What Are the 4 Stages of Sarcoidosis?

Reviewed on 9/24/2020
The exact cause of sarcoidosis is unknown
The exact cause of sarcoidosis is unknown

Sarcoidosis is a rare condition that causes small patches of red and swollen tissue (granulomas) in the organs of the body. It usually affects the lungs and skin. This condition may change the normal structure and possibly the function of an affected organ.

Siltzbach developed the staging of sarcoidosis based on radiographic findings:

What are the causes of sarcoidosis?

The exact cause of sarcoidosis is unknown; however, research shows that having certain inherited genes make it more likely for a person to develop sarcoidosis. A person with a close blood relative who has sarcoidosis is nearly five times as likely to develop the condition.

Sarcoidosis is a result of an abnormal immune system, where the body starts to attack its tissues and organs. The resulting swelling then causes granulomas to develop in the organs. Some possible triggers include:

It is most common among adults between the ages of 20 and 40 years. The disease is slightly more common in women than in men. The disease is 10 to 17 times more common in African Americans than in Caucasians. People of Scandinavian, German, Irish, or Puerto Rican origin are also more prone to the disease. The condition is not infectious, so it cannot be passed from person to person.


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What are the symptoms of sarcoidosis?

Many people with sarcoidosis do not have any symptoms. Others have only vague symptoms that include:

What are the treatment options for sarcoidosis?

There is no cure for sarcoidosis, but the disease may get better on its own over time. Sarcoidosis symptoms will often get better without treatment. Treatment is aimed at maintaining good lung function, reducing symptoms, and preventing organ damage:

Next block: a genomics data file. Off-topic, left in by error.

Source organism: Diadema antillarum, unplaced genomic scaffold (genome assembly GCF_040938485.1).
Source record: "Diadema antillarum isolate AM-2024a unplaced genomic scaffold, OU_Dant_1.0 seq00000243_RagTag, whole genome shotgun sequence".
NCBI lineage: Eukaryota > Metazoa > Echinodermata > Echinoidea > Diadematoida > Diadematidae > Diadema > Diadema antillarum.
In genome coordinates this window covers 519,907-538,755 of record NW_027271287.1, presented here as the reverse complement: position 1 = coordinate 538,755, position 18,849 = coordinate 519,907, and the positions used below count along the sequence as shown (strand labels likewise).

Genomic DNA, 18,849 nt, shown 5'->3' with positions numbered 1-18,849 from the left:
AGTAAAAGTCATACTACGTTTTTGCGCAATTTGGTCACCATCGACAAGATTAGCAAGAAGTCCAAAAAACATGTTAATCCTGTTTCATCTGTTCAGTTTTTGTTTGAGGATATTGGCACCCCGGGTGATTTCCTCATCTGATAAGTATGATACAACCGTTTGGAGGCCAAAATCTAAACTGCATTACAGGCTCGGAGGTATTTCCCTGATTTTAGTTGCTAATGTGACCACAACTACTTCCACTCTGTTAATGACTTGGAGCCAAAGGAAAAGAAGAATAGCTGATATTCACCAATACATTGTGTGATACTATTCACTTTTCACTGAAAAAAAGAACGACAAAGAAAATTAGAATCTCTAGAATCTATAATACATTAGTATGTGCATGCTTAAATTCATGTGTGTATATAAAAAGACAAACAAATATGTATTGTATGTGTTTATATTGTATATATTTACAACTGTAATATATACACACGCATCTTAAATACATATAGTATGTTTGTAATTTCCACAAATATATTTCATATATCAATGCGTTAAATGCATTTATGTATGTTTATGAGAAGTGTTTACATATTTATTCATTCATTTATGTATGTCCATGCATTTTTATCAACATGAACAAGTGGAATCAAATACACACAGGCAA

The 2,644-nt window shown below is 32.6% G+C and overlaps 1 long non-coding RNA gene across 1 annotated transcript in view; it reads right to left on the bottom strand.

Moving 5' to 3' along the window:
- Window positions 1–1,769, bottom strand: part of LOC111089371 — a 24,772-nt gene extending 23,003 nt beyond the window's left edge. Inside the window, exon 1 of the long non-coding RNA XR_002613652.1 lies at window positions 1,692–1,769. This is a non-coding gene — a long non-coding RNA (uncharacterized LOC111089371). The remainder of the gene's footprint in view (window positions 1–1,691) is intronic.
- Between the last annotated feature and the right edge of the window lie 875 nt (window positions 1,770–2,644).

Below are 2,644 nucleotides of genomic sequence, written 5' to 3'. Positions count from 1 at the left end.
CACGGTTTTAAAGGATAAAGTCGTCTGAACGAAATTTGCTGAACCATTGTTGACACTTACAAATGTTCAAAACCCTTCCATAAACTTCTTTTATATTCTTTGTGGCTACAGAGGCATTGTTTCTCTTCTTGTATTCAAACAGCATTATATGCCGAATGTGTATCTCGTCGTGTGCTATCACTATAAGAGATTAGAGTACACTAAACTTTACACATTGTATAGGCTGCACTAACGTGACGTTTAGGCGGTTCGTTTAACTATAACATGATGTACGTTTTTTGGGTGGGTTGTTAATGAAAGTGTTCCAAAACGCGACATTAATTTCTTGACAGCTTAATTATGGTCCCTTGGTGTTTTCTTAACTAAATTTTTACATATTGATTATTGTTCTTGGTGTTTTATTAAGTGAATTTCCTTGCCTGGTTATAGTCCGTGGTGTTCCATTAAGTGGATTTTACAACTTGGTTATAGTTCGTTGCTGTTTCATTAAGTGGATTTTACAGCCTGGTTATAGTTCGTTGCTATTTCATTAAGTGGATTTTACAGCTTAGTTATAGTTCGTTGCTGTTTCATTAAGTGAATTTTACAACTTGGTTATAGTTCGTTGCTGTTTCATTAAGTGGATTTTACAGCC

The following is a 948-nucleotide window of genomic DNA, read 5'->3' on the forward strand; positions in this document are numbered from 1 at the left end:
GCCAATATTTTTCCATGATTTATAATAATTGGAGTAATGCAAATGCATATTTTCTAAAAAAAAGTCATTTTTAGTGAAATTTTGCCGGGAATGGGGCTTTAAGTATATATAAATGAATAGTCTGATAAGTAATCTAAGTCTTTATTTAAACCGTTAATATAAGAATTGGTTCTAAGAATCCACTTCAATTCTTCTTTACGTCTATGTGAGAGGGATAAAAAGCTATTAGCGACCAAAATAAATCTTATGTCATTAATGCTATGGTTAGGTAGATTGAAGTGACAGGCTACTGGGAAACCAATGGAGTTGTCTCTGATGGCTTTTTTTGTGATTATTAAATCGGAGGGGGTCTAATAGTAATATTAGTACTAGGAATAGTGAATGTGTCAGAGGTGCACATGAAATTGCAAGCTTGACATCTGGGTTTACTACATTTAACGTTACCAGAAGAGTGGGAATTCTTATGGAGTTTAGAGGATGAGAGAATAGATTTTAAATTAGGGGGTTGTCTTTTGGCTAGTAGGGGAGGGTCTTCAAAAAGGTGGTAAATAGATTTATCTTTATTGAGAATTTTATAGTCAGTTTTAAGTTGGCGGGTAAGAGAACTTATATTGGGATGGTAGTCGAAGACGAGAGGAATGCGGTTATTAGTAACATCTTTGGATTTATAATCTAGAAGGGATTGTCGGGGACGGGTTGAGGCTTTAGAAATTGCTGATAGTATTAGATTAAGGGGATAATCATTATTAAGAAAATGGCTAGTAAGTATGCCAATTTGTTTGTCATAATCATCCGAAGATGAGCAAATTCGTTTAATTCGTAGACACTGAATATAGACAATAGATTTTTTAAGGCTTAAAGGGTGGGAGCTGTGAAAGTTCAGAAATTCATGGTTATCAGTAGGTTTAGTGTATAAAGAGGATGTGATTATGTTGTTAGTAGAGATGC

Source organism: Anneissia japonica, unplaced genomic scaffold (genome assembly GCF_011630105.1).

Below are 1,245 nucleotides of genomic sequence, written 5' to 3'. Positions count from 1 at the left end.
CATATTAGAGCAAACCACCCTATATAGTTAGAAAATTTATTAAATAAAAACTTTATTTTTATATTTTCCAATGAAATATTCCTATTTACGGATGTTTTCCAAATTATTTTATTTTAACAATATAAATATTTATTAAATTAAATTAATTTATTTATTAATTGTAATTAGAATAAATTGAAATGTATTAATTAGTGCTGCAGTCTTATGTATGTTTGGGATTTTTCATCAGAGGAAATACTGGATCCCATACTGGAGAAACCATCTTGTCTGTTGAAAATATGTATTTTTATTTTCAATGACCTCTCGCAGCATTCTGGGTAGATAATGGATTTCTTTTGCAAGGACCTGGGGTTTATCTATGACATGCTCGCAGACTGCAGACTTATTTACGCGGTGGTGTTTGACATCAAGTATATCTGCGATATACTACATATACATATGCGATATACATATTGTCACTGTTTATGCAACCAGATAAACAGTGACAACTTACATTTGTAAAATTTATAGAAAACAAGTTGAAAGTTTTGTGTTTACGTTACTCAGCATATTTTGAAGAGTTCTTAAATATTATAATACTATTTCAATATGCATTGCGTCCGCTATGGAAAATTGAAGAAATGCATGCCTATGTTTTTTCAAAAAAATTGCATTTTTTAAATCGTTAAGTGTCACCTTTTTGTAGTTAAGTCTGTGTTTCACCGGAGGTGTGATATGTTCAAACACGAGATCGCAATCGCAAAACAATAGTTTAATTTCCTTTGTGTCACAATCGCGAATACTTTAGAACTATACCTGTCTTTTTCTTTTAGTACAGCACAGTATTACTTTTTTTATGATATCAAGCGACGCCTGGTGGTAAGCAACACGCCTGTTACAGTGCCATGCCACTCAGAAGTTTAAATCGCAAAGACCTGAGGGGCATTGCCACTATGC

Nonsteroidal anti-inflammatory drugs (NSAIDs): These may be used to treat pain, swelling, and discomfort.

Corticosteroids: Prednisone is the choice of treatment in symptomatic patients. Inhaled corticosteroids may relieve cough and upper respiratory discomfort. Topical corticosteroids may be useful in dermatologic conditions.

Immunosuppressants: They are usually given to patients who cannot tolerate prednisone; however, in a few conditions, they may be given in combination with other drugs. Methotrexate is the most commonly used immunosuppressant. Other immunosuppressants include hydroxychloroquine, azathioprine, mycophenolate mofetil, cyclophosphamide, leflunomide, and infliximab. Relapse is usually common after stopping an immunosuppressant.

Organ transplantation: It is an option for patients with end-stage pulmonary, cardiac, or liver involvement, although the disease may recur in the transplanted organ.

Lifestyle modifications: These include:

  • Eating a well-balanced diet with various fresh fruits and vegetables
  • Drinking enough fluids every day
  • Getting six to eight hours of sleep each night
  • Exercising regularly and managing your weight
  • Quitting smoking
  • Avoiding exposure to dust, chemicals, fumes, gases, toxic inhalants, and other substances that can harm your lungs
  • Avoiding excessive amounts of calcium-rich foods (such as dairy products, oranges, and canned salmon with bones), vitamin D, and sunlight


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Sarcoidosis: (https://www.webmd.com/lung/arthritis-sarcoidosis)

The Stages of Pulmonary Sarcoidosis- What Do They Really Mean? (https://www.stopsarcoidosis.org/stages-of-sarcoidosis/)

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